D.C. court dismisses US-based Hindu right-wing group’s defamation case against activists - IAMC

D.C. court dismisses US-based Hindu right-wing group’s defamation case against activists

A Washington, D.C. court dismissed a frivolous defamation lawsuit filed by the Hindu American Foundation (HAF) against five activists and professor Audrey Truschke for providing quotes critical of HAF and Hindu nationalism in two Al Jazeera articles.

The lawsuit named Indian American Muslim Council Executive Director Rasheed Ahmed as one of the defenders. 

In the articles written by journalist Raqib Hameed Naik, which were published in 2021, the defendants stated that Hindu American Foundation, along with four other US-based Hindu groups, has “ties to Hindu supremacist and religious groups,” labeling HAF as one of five “US-based front organizations for Hindutva, the supremacist ideology that is the driving force behind much of the persecution of Christians, Muslims, Dalits and other minorities in India.”




The verdict stated that the court “cannot plausibly infer that any of their [Truschke and others] statements were made with actual malice.”

“HAF [Hindu American Foundation] fails to plead actual malice and thus fails to state a claim of defamation against all defendants,” United States District Judge Amit P. Mehta stated in the verdict, adding that the Hindu American Foundation had failed to “present evidence satisfying the constitutional requirement of due process.”

Aside from Truschke and Ahmed, HAF sued Hindus for Human Rights co-founders Sunita Viswanath and Raju Rajagopal, as well as Federation of Indian American Christian Organizations of North America (FIACONA) chairman John Prabhudoss.

Home Minister and BJP leader declares “no mercy” for NGOs who receive foreign funding

India’s Home Minister and Bharatiya Janata Party (BJP) leader Amit Shah declared that “no mercy” would be shown towards NGOs who seek to “change the demography of the country and create societal disturbances through foreign funding,” referencing a number of groups that work to support human rights and religious minorities, including Christian-run charities.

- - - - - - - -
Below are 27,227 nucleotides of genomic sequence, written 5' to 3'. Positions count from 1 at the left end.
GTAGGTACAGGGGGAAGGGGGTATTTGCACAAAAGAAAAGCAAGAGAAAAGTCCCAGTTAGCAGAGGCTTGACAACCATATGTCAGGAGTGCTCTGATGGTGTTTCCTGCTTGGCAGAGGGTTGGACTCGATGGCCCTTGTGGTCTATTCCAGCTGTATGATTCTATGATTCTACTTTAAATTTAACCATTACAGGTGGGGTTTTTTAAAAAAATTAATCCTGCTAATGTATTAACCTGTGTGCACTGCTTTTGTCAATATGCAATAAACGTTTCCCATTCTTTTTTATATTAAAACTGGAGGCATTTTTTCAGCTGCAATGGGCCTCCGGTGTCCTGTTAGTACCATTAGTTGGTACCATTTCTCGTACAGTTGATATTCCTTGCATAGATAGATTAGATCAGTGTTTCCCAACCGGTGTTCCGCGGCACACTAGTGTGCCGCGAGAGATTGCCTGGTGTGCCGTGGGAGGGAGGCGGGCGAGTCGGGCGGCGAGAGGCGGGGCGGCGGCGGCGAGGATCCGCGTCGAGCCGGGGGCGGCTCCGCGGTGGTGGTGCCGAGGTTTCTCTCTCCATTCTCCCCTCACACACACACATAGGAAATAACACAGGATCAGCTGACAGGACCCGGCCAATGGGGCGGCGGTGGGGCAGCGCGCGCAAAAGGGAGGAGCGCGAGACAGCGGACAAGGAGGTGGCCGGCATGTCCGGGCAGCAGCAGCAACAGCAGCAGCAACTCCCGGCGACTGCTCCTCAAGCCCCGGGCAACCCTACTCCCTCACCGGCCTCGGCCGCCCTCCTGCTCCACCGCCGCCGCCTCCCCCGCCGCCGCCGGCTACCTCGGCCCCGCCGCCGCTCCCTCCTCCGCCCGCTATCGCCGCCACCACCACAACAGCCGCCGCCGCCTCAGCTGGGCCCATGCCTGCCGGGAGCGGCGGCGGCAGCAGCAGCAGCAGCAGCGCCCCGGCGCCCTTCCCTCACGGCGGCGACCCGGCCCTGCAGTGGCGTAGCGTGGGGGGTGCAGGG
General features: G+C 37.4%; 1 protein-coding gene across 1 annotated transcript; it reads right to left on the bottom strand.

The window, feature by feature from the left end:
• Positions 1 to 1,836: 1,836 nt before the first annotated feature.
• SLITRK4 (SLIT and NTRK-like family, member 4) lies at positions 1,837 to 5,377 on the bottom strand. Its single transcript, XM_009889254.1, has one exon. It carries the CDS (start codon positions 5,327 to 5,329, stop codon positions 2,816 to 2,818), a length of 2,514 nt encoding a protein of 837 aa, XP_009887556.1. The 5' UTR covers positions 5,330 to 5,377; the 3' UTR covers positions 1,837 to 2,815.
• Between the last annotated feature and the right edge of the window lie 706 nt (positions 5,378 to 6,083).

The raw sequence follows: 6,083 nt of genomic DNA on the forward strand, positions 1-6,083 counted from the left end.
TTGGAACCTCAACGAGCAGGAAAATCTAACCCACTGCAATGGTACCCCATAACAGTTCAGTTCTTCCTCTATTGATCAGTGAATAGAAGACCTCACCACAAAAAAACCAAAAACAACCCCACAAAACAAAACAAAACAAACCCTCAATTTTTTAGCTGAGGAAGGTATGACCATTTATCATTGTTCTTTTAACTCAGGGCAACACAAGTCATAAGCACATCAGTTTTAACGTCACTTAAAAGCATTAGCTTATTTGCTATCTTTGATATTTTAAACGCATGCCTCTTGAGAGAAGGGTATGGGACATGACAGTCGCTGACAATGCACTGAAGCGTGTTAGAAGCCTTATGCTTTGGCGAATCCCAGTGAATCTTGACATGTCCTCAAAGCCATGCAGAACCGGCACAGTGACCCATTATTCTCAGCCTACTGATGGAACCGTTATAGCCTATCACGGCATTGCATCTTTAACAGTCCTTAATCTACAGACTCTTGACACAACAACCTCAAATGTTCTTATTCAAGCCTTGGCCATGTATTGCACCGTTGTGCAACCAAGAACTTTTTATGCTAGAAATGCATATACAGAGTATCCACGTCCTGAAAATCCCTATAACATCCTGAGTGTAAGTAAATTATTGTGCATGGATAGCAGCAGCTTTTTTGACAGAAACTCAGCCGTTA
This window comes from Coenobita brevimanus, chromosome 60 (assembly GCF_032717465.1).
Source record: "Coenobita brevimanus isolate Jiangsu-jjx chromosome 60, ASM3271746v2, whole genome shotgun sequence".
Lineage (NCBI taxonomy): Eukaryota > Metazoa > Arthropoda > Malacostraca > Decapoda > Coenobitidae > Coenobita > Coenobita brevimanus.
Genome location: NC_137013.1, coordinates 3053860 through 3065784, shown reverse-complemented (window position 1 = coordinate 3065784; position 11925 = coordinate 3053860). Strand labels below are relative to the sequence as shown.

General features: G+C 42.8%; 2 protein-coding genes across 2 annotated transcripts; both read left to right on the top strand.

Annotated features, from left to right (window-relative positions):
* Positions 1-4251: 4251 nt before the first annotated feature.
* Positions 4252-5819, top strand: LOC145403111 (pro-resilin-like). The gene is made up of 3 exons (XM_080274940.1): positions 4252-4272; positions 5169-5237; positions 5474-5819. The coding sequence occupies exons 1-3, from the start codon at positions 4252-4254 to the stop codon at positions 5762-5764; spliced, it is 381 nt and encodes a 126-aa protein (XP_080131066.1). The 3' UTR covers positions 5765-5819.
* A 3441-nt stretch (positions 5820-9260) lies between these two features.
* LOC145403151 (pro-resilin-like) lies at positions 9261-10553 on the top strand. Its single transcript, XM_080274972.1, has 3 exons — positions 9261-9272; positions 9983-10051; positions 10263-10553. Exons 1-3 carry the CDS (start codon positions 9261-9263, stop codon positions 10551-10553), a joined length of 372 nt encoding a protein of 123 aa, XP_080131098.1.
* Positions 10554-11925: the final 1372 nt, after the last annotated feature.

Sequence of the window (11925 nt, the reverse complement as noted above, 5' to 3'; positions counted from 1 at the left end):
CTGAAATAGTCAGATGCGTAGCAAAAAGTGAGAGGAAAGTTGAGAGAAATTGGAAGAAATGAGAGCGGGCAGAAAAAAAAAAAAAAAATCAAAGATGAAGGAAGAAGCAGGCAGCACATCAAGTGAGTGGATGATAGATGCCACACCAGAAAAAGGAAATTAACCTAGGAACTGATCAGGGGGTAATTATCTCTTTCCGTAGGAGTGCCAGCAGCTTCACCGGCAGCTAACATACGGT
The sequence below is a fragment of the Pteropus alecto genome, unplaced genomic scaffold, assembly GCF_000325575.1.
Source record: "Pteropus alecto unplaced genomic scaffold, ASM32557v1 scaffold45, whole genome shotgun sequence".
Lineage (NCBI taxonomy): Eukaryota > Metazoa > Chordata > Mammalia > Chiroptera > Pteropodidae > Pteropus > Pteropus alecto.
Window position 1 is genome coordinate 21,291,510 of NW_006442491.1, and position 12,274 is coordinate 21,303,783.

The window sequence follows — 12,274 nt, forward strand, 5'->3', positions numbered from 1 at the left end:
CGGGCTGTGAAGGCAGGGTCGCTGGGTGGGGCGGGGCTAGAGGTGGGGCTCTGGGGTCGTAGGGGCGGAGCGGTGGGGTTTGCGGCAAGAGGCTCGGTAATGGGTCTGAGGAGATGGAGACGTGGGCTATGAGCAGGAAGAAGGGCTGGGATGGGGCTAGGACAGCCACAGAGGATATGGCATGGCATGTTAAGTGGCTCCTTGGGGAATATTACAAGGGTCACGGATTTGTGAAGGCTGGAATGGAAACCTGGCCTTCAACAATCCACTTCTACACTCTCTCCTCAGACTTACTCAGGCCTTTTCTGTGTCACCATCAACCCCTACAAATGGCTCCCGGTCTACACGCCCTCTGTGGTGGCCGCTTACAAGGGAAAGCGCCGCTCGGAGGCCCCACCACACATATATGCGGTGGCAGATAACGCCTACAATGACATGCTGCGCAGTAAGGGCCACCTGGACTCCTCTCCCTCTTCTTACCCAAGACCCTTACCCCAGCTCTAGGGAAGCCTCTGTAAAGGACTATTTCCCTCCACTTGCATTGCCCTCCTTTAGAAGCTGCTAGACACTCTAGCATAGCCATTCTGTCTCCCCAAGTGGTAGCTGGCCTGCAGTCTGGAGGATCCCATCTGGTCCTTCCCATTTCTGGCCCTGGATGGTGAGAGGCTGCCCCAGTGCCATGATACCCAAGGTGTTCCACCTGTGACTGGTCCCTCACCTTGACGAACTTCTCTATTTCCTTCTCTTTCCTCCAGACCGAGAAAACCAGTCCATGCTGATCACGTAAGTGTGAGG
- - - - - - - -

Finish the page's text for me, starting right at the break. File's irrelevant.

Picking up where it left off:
“There are many NGOs that want to disintegrate India’s society. There are some NGOs that want to torture India’s society. For these NGOs, the Indian government’s policy can’t be the same,” said Shah, a close ally of Prime Minister Narendra Modi.

Shah further threatened groups who receive foreign funding without approval through a draconian law, the Foreign Contribution (Regulation) Act (FCRA), which has led to the shutdown of several minority-run charities and human rights groups, including Amnesty International’s India offices.  

“For those who don’t abide by the FCRA, strong action will be taken against them. There will be no mercy to them,” Shah said. “Flow of funds from foreign lands cannot remain unmonitored… This is Narendra Modi’s government. We will not allow any funds to come to destroy the country.”

The FCRA was repeatedly criticized by a number of democratic nations at the United Nations’ Universal Periodic Review of India. The United States, Australia, Germany, Ireland, South Korea, and Slovakia all called for either the repeal or the amendment of the FCRA.  

High Court dismisses plea challenging election of hate-mongering BJP leader 

Despite a clear violation of the law, the High Court of Madhya Pradesh state dismissed a plea challenging the election of a BJP leader, Pragya Thakur, blatantly ignoring the fact that she is one of the prime accused in a terrorist bomb attack in 2008 and used anti-Muslim hate speech to win the election. 

The petition, filed by Bhopal resident Rakesh Dixit, stated that Thakur had made “communal speeches and incited religious sentiments” during her election campaign, which violates Section 123 of the Representation of the People Act. 

However, the court ignored Thakur’s extensive record of hate speech and incitement of violence, failing to hold her accountable for using Hindu supremacist rhetoric to demonize Muslims and drive Hindu residents to vote for her. 

Thakur is one of six persons facing trial in the Malegaon blasts case, during which six persons were killed and 100 injured when an explosive device went off near a mosque in north Maharashtra’s Malegaon city in 2008.

That Thakur is able to retain her political power despite facing trial for a terrorist attack is an indication of the way India’s judiciary has become compromised by the Hindu supremacist movement.